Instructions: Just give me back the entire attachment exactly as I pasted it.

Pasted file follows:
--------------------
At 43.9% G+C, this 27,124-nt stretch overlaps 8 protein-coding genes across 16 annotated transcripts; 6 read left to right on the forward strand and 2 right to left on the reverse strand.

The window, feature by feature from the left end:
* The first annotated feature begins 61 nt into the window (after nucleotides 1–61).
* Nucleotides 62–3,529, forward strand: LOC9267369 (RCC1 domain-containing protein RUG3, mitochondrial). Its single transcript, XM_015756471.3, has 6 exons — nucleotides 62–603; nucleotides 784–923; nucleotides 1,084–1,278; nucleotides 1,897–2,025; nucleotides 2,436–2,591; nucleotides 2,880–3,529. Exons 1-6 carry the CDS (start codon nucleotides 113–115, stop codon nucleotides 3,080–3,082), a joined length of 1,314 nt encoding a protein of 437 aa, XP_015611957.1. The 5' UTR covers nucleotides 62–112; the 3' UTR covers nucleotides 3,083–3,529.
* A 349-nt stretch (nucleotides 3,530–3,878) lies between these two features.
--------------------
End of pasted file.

At 43.9% G+C, this 27,124-nt stretch overlaps 8 protein-coding genes across 16 annotated transcripts; 6 read left to right on the forward strand and 2 right to left on the reverse strand.

The window, feature by feature from the left end:
* The first annotated feature begins 61 nt into the window (after nucleotides 1–61).
* Nucleotides 62–3,529, forward strand: LOC9267369 (RCC1 domain-containing protein RUG3, mitochondrial). Its single transcript, XM_015756471.3, has 6 exons — nucleotides 62–603; nucleotides 784–923; nucleotides 1,084–1,278; nucleotides 1,897–2,025; nucleotides 2,436–2,591; nucleotides 2,880–3,529. Exons 1-6 carry the CDS (start codon nucleotides 113–115, stop codon nucleotides 3,080–3,082), a joined length of 1,314 nt encoding a protein of 437 aa, XP_015611957.1. The 5' UTR covers nucleotides 62–112; the 3' UTR covers nucleotides 3,083–3,529.
* A 349-nt stretch (nucleotides 3,530–3,878) lies between these two features.